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Introduction to Universal Housing Design
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Building a New House ~ That Works!
Introduction to Universal Housing Design
Entrances and Thresholds
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Remodeled Bathroom
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Adding a Ramp
Good Restroom
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Great Space Adaptions
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Ramp Design
Ramp Design (Part 2)
Commercial Ramps
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Adding a Ramp
Retrofit Door Sill Ramp
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Dependency Determination (Military)
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Exploring Possibilities and Guardianship Issues - Age 17
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After High School Graduation - Age 19-22
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Introduction: Special Needs and the Military Family
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Early Intervention
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Wheelchair Accessible Vans
Van Conversion: A good Example
Fund Raising - The Flamingo Air Project
Utah DSPD Complaint List Winter 2011

Entrances and Thresholds at Home

For a wheelchair user the first challenge is gaining entrance to their home. While many builders ensure there is a ramp or slope to the front door (or at least one entrance to the home) and ensure the door itself is wide enough to accommodate a wheelchair they often ignore the threshold. For maximum accessibility builders and designers alike should plan entryways with low, tapered thresholds into, and throughout, the home ensuring adequate maneuvering room on the latch side of the door is provided so the individual will be able to turn, close, and secure the door behind them.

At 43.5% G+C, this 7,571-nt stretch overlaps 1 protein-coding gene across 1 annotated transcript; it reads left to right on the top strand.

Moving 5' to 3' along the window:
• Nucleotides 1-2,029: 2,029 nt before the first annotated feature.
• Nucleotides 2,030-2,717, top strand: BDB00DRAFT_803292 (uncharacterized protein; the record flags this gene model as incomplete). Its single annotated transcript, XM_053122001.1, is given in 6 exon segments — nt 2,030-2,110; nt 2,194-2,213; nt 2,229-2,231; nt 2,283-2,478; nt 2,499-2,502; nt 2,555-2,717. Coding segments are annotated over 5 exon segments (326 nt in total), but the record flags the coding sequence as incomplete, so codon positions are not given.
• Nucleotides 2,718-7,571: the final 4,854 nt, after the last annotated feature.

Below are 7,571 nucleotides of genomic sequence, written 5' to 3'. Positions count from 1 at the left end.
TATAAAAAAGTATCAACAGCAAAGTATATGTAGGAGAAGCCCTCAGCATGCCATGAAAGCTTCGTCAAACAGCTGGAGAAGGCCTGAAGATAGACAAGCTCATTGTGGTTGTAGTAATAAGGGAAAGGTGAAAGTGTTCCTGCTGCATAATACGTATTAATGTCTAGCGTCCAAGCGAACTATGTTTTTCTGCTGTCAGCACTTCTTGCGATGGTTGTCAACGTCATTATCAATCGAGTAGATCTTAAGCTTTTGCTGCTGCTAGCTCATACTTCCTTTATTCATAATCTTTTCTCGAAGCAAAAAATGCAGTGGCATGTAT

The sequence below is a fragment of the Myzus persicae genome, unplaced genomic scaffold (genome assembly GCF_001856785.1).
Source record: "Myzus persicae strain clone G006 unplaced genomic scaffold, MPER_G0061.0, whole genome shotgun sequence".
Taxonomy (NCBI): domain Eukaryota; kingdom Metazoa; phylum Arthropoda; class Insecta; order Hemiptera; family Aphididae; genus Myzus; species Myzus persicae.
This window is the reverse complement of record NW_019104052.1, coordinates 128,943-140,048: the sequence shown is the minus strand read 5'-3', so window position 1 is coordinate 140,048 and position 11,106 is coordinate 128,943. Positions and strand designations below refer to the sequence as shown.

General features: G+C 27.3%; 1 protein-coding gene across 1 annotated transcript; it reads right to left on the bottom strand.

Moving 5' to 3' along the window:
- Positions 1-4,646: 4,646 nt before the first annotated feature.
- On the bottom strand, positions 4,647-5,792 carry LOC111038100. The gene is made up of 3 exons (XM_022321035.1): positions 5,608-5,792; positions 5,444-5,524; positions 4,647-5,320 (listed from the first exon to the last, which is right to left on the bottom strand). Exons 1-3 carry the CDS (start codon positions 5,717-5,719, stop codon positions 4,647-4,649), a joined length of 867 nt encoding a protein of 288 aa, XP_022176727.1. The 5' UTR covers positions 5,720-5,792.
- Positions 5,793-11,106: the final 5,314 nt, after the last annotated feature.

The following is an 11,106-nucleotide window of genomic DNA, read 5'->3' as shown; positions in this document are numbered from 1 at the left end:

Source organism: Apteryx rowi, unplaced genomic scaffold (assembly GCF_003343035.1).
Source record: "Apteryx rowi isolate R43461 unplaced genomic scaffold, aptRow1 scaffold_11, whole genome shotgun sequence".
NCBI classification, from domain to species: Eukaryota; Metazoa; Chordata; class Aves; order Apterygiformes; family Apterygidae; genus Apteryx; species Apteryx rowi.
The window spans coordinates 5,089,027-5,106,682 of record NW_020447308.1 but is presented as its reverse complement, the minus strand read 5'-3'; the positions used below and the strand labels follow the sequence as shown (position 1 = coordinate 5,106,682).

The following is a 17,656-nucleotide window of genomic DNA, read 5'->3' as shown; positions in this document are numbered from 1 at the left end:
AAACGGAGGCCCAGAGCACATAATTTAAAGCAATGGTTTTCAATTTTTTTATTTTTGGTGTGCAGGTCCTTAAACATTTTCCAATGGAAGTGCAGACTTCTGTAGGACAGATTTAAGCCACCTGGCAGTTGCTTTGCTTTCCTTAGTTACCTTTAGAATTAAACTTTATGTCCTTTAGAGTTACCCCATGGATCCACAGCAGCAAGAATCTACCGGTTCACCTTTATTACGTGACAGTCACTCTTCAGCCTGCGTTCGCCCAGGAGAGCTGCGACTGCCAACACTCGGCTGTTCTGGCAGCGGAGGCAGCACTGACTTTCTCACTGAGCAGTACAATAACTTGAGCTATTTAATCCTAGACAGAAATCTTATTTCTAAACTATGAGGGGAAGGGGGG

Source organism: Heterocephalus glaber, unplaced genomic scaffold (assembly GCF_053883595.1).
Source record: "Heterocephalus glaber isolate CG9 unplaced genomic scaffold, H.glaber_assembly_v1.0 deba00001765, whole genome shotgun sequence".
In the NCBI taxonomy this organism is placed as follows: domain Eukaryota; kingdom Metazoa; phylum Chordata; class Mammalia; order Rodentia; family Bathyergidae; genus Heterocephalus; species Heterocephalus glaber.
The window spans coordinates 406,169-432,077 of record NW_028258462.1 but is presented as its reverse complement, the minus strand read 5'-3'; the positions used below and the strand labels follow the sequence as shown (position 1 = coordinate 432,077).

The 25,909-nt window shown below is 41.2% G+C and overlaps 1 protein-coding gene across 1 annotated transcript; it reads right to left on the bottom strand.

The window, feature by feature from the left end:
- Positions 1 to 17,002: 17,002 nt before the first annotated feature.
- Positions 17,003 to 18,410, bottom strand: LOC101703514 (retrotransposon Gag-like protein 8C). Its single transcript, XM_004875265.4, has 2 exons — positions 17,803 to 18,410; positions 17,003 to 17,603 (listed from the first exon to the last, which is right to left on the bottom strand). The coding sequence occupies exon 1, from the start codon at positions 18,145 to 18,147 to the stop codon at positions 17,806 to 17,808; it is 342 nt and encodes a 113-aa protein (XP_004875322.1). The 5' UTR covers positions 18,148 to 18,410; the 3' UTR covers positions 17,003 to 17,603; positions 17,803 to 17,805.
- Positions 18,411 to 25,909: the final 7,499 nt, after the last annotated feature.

This threshold is neither flat nor tapered. While the ramp and porch leading to the door taper right to the threshold this is where the smooth transition ends. Even with 1 5/8 inch wood plank floor this door sill is still too high on the interior side, causing the small front tires, or casters, of the wheelchair to "catch" and turn sideways making it difficult for the wheelchair occupant to maneuver backwards across the sill while "fighting" the turn of the casters. The porch and ramp on the outside are sloped away from the door causing the wheelchair occupant to be tilted away from the door itself. This makes it very difficult for the wheelchair occupant to close the door behind them. The occupant is forced to maneuver the chair over the sill backwards onto a downhill slope with one hand while attempting to maintain a grip on the door latch with the other. For many this is an impossibility, requiring the wheelchair occupant to get help in closing the door.


This threshold is an excellent illustration of a recessed threshold with a slight, tapered rise. The transition from the slate on the front stoop and the interior tile is small making it a smooth transition for the wheelchair user into the home.

*Note: Did you notice the missing grout? It is vitally important to maintain thresholds as small losses of grout or other sealing materials can allow the intrusion of moisture which can damage the sill and cause a rise in energy costs over time. It is important to maintain a weather tight seal around all entrances.